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  • Optical Fiber Communication Conference and Exposition and The National Fiber Optic Engineers Conference
  • Technical Digest (CD) (Optica Publishing Group, 2005),
  • paper NTuH4

Supercontinuum Sources in CWDM Applications with Channel Protection

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Wavelength division multiplexing transports bandwidth in a single fiber in a scalable manner commensurate with the number of wavelengths per fiber. However, each wavelength is sourced by an individual laser as defined by the ITU-T grid. Many individual lasers add to cost and to fault management complexity. Cost sensitive network applications such as metro and point-to-point access require robust and low cost solutions. An alternative to many lasers is a single laser source at higher power which when coupled onto a highly dispersive medium generates a wide spectral band, a supercontinuum, from which a comb of wavelengths can be obtained. In this paper, we develop a supercontinuum model using a single-wavelength laser, a highly nonlinear fiber and a spectrum slicer. We find the acceptable single-wavelength laser power for the optimum (minimum) non-linear fiber length to generate a supercontinuum spectrum with a suitable spectral width and for several center frequencies. A comb generator or spectrum slicer generates optical channels at center wavelengths, channel width and channel separation as recommended by ITU-T standards. We simulate our model for network topologies such as Metro ring, point-to-point and point-to-point with linear add-drop nodes. The OC-48 modulation rate was selected for being the most popular in low cost applications, although our model is suitable to higher rates. We determine the longest link without amplification with performance objective 10-12 bit error rate. Additionally, we examine the supercontinuum to links with 1+1 and to 1:1 optical channel protection strategies. Our conclusions are supported by simulation results, eye-diagrams, spectrum diagram and BER.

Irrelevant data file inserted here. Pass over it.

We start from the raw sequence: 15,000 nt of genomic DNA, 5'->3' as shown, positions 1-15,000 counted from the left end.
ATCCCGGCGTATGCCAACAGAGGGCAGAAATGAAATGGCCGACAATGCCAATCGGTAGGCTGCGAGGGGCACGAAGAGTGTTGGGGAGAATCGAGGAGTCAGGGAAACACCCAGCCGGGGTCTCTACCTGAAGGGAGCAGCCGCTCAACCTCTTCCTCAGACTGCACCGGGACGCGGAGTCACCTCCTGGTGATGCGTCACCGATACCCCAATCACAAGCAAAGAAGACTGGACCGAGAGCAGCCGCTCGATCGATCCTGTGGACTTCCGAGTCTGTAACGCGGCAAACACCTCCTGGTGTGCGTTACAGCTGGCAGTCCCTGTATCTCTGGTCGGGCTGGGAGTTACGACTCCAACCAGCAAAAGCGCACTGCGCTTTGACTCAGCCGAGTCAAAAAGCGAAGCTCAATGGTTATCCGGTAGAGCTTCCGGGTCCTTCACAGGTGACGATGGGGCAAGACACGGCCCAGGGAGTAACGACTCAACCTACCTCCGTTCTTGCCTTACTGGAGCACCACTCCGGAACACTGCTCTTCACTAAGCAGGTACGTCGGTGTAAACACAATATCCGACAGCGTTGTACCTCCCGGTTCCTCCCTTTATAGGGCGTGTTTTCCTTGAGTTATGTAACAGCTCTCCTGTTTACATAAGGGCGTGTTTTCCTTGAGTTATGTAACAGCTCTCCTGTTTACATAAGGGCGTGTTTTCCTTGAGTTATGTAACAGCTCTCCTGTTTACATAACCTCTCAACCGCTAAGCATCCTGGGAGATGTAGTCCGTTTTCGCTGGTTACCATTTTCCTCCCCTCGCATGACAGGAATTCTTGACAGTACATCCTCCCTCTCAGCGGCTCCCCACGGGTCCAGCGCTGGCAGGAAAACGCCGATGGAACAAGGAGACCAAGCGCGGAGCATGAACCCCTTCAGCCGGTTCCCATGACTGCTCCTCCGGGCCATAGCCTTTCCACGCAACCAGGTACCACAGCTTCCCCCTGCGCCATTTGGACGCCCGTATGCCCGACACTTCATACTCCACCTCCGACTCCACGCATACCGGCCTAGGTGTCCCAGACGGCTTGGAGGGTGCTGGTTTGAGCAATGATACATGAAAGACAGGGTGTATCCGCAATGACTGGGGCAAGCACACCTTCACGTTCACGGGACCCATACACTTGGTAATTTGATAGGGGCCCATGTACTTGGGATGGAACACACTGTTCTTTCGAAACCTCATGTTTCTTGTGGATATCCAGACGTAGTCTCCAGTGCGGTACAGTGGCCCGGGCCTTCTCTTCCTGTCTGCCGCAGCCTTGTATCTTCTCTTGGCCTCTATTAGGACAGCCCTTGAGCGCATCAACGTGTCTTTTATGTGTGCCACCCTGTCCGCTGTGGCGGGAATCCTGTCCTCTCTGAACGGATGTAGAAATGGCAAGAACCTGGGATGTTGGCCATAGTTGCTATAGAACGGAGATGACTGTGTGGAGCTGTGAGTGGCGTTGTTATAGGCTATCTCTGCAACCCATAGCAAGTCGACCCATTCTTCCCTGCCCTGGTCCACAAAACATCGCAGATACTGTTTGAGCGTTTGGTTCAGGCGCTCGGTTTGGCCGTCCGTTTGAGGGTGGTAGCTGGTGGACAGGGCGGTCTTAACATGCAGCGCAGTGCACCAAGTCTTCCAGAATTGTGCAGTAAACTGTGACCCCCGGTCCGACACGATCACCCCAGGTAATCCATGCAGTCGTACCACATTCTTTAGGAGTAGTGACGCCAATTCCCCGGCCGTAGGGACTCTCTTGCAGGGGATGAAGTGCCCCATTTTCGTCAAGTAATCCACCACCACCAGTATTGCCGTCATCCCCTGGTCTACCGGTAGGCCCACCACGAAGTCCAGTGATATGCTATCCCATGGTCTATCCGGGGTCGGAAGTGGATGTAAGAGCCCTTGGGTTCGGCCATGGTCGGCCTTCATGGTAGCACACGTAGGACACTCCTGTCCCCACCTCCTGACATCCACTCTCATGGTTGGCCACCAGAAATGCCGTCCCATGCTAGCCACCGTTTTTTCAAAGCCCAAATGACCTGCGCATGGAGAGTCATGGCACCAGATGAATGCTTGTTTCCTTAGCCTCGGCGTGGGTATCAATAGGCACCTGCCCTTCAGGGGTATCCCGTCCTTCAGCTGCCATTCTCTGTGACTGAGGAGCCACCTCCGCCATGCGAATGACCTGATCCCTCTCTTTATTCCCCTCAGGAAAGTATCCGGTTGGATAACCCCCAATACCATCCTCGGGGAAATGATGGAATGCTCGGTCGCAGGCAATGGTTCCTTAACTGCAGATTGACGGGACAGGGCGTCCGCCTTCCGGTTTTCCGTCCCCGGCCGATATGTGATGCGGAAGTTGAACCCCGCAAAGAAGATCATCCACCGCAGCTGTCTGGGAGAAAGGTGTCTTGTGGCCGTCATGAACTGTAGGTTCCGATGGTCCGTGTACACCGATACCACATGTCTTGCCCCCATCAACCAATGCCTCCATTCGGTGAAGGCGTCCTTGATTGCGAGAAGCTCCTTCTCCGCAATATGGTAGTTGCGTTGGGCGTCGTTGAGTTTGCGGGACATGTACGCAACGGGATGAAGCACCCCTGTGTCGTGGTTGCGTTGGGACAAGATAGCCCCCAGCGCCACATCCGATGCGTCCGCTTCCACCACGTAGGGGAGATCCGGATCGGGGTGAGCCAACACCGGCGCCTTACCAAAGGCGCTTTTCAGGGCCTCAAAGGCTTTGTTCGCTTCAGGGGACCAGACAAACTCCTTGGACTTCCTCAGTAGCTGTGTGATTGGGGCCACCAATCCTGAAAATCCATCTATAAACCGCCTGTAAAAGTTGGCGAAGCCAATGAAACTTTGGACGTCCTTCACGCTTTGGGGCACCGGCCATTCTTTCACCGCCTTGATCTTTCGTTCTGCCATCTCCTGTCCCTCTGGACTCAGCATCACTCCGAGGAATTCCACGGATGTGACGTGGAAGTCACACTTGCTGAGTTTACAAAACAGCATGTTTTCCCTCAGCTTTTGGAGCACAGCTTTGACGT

© 2005 Optical Society of America

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